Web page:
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'Jordan Casteel: Returning the Gaze' features new works that showcase the power of contemporary portraiture
Jordan Casteel, Just s ayin’, 2018. Oil on canvas; 34 x 26 in. Sheldon Inwentash and Lynn Factor, Toronto. Image courtesy the artist and Casey Kaplan, New York © Jordan Casteel.


DENVER, CO.- The Denver Art Museum opened Jordan Casteel: Returning the Gaze, an exhibition of about 30 paintings by Denver-born artist Jordan Casteel, who is now based in Harlem, New York. This presentation represents Casteel’s first major museum exhibition, and provides audiences with a first look at new work by one of the most acclaimed emerging artists working today. The exhibition showcases Casteel's large-scale portraits that depict the black subjects who drive her practice. Jordan Casteel: Returning the Gaze, is on view Feb. 2, 2019 through Aug. 18, 2019, in the Gallagher Gallery of the Hamilton Building at the DAM. Following its debut at the DAM, it will travel to the Cantor Arts Center at Stanford University from Sept. 25, 2019 to Jan. 6, 2020.

“It is an honor to present Jordan Casteel’s first solo museum exhibition in her hometown and to share the power of her canvases with local audiences and visitors to our city,” said Christoph Heinrich, Frederick and Jan Mayer Director of the DAM. “Casteel’s stories of individuals are based on personal experience, revealing the importance of human connection in our lives and elevating our everyday interactions through portraiture.”

Organized and curated by Rebecca R. Hart, Vicki and Kent Logan Curator of Modern and Contemporary Art at the DAM, Jordan Casteel: Returning the Gaze features largerthan-life portraits that depict individuals from her immediate community. The exhibition brings together a body of work made from 2014 to 2018, revealing Casteel’s evolving practice and a shift in subject matter ranging from cityscapes and subway scenes to women and local business owners. Her early series, Visible Man (2013-2014) and Brothers (2015), portray family and close friends and include details that deepen our understanding of the subjects through elements such as furnishings, personal belongings and place.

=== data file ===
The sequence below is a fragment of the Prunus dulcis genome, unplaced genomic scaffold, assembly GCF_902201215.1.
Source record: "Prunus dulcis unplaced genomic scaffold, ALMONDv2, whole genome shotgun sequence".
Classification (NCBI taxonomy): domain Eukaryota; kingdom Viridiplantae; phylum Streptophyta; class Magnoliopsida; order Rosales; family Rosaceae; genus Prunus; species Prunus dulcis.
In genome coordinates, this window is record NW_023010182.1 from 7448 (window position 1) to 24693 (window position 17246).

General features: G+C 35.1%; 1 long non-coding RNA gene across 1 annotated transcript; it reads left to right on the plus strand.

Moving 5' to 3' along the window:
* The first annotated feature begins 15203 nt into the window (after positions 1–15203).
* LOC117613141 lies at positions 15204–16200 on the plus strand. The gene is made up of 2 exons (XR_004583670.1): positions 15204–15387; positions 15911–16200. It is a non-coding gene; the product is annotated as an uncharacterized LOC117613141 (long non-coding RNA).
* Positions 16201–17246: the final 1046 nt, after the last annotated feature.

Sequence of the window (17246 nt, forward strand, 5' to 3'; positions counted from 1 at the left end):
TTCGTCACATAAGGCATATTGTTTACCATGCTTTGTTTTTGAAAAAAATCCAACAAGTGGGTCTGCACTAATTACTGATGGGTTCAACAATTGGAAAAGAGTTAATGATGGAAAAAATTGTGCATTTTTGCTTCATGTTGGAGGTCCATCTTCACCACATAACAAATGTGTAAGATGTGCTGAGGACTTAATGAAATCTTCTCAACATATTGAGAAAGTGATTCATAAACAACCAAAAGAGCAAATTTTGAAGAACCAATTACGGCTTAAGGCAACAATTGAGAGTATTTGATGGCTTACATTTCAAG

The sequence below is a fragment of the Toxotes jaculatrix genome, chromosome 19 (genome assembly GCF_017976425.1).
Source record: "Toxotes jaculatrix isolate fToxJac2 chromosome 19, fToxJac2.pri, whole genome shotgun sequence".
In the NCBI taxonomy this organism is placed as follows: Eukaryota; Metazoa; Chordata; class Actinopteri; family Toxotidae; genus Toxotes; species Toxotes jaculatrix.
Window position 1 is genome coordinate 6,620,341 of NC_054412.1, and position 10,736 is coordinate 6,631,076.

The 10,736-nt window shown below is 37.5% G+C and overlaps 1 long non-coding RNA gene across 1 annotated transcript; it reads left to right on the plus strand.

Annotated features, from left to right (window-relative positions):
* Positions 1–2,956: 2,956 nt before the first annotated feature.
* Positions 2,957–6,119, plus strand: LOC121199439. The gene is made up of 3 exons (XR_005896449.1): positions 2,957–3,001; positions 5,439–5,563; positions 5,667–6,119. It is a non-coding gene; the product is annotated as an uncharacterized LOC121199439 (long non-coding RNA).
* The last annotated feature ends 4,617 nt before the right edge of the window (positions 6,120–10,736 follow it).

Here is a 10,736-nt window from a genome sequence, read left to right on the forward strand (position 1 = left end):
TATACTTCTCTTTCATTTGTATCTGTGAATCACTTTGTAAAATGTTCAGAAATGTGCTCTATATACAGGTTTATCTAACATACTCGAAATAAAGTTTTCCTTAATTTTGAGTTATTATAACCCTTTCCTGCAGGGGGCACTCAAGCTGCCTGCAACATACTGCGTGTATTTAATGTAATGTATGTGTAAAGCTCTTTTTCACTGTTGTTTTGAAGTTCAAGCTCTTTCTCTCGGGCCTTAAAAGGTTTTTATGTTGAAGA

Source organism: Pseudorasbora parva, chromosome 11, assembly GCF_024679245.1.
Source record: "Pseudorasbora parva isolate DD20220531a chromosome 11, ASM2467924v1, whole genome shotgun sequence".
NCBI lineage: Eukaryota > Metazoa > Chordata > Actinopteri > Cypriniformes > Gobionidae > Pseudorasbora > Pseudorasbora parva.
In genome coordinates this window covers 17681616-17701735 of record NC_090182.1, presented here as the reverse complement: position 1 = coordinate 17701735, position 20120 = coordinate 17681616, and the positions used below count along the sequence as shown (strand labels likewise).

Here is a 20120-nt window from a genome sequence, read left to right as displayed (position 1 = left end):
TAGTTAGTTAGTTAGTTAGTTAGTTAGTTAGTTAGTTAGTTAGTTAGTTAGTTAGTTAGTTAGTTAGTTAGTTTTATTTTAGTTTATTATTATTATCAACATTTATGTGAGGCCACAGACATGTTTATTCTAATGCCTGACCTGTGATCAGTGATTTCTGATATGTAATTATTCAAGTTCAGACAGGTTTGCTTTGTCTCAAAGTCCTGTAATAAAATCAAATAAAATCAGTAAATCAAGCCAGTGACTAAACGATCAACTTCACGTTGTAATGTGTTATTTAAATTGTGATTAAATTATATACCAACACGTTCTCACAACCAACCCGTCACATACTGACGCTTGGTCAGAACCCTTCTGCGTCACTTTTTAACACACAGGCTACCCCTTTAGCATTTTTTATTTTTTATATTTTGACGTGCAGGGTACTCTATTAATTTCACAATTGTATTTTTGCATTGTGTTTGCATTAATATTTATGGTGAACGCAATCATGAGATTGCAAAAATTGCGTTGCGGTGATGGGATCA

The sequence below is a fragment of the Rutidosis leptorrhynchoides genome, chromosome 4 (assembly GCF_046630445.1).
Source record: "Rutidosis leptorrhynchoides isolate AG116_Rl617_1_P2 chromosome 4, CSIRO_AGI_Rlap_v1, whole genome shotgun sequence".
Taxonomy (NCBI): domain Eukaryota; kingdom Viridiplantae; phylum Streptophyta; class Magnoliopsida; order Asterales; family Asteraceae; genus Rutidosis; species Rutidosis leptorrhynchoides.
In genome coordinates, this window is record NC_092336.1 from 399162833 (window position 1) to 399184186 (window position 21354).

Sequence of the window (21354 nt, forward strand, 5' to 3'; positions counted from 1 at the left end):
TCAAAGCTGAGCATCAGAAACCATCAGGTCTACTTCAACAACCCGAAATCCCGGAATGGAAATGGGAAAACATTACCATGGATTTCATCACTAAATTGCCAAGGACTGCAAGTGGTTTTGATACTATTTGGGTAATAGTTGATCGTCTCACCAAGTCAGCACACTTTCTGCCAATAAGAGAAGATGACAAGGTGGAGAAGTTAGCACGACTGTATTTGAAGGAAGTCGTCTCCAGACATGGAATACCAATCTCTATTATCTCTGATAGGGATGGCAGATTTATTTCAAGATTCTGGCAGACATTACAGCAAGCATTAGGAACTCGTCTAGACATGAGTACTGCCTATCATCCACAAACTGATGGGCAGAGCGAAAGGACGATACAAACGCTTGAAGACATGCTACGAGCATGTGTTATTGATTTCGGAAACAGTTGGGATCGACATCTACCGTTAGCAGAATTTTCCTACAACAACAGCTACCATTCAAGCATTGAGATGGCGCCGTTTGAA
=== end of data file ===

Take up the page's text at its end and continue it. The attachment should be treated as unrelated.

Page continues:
“The intent of the paintings from my early works is to expose my vision of black men as a sister, daughter, friend and lover,” said Casteel. “That perspective is one full of empathy and love. I see the humanity and, in turn, I want audiences to engage with them as fathers, sons, brothers, cousins—as individuals with their own unique stories to share.”

Casteel’s 2017 series, Nights in Harlem, focuses on expanding her close circle of subjects through an investigation of light and color by engaging members of the Harlem community at night. Casteel’s approach to identifying subjects involves walking around her neighborhood and taking photographs. By transforming these images into portraits, Casteel reveals individuals and surroundings that often go unnoticed.

A recent work titled Benyam (2018), spotlighting the shift of Casteel’s subject matter, features a matriarch in a family-operated Ethiopian restaurant that Casteel frequents. Depicted in a moment of leisure, their casual poses and riveting gazes suggest the warm hospitality and familial atmosphere they share with customers. Casteel exudes a confidence about this as she comments, “[They] offered their spirits for a painting.”

“Casteel has the power to capture our attention by posing her sitters so that they often look you directly in the eye, leading to deeper understandings of the intent behind the artwork,” said Hart. “By titling the exhibition Returning the Gaze, we acknowledge the levels of engagement within Casteel’s art: she gazes at the subjects, who often look out at the viewer with inviting eyes, which then prompts us to think about the sitter and consider the empathy that the artist has for the people that she paints.”





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